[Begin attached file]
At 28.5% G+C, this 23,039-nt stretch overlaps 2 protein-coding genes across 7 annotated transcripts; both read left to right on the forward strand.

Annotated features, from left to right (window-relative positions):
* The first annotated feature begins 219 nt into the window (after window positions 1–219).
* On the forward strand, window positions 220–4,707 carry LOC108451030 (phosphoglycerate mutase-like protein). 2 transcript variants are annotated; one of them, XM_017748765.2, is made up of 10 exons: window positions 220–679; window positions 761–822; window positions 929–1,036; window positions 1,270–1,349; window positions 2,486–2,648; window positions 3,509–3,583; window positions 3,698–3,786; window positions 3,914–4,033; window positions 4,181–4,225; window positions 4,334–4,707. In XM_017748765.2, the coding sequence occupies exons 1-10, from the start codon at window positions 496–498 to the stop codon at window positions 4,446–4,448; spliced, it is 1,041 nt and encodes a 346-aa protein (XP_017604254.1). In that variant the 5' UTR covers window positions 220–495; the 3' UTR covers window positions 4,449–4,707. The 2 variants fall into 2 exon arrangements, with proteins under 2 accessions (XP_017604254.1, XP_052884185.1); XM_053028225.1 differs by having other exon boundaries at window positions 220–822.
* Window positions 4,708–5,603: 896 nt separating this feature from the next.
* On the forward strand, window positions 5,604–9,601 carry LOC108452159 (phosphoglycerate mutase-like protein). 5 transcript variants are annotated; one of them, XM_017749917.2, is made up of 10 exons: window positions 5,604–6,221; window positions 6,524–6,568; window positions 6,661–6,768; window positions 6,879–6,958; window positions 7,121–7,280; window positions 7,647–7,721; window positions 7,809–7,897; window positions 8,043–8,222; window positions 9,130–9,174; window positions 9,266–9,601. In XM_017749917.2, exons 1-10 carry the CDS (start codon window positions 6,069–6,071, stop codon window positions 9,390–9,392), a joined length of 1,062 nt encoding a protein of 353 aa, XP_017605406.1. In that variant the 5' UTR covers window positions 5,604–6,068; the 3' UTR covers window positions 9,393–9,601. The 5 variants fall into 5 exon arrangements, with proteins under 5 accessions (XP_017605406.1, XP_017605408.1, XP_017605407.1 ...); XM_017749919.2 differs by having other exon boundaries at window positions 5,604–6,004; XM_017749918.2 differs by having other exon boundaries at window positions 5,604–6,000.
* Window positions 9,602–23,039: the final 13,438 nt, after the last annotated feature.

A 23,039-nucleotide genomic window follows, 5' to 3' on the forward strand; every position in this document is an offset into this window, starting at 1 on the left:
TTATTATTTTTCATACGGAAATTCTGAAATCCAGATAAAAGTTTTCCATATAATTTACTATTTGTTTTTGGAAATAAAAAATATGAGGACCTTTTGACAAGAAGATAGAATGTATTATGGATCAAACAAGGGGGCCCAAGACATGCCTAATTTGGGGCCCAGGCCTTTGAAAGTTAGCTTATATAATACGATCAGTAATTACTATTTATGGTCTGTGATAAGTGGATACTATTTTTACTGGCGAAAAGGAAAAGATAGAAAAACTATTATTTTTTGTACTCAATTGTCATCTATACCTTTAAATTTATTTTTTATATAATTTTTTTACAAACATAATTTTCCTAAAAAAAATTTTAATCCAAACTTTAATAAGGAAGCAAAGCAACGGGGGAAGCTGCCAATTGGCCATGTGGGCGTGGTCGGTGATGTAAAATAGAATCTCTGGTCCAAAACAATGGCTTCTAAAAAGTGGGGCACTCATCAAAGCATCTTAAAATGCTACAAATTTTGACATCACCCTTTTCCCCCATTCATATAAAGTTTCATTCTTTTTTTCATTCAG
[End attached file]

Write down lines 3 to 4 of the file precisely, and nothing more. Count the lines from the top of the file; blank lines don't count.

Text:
* The first annotated feature begins 219 nt into the window (after window positions 1–219).
* On the forward strand, window positions 220–4,707 carry LOC108451030 (phosphoglycerate mutase-like protein). 2 transcript variants are annotated; one of them, XM_017748765.2, is made up of 10 exons: window positions 220–679; window positions 761–822; window positions 929–1,036; window positions 1,270–1,349; window positions 2,486–2,648; window positions 3,509–3,583; window positions 3,698–3,786; window positions 3,914–4,033; window positions 4,181–4,225; window positions 4,334–4,707. In XM_017748765.2, the coding sequence occupies exons 1-10, from the start codon at window positions 496–498 to the stop codon at window positions 4,446–4,448; spliced, it is 1,041 nt and encodes a 346-aa protein (XP_017604254.1). In that variant the 5' UTR covers window positions 220–495; the 3' UTR covers window positions 4,449–4,707. The 2 variants fall into 2 exon arrangements, with proteins under 2 accessions (XP_017604254.1, XP_052884185.1); XM_053028225.1 differs by having other exon boundaries at window positions 220–822.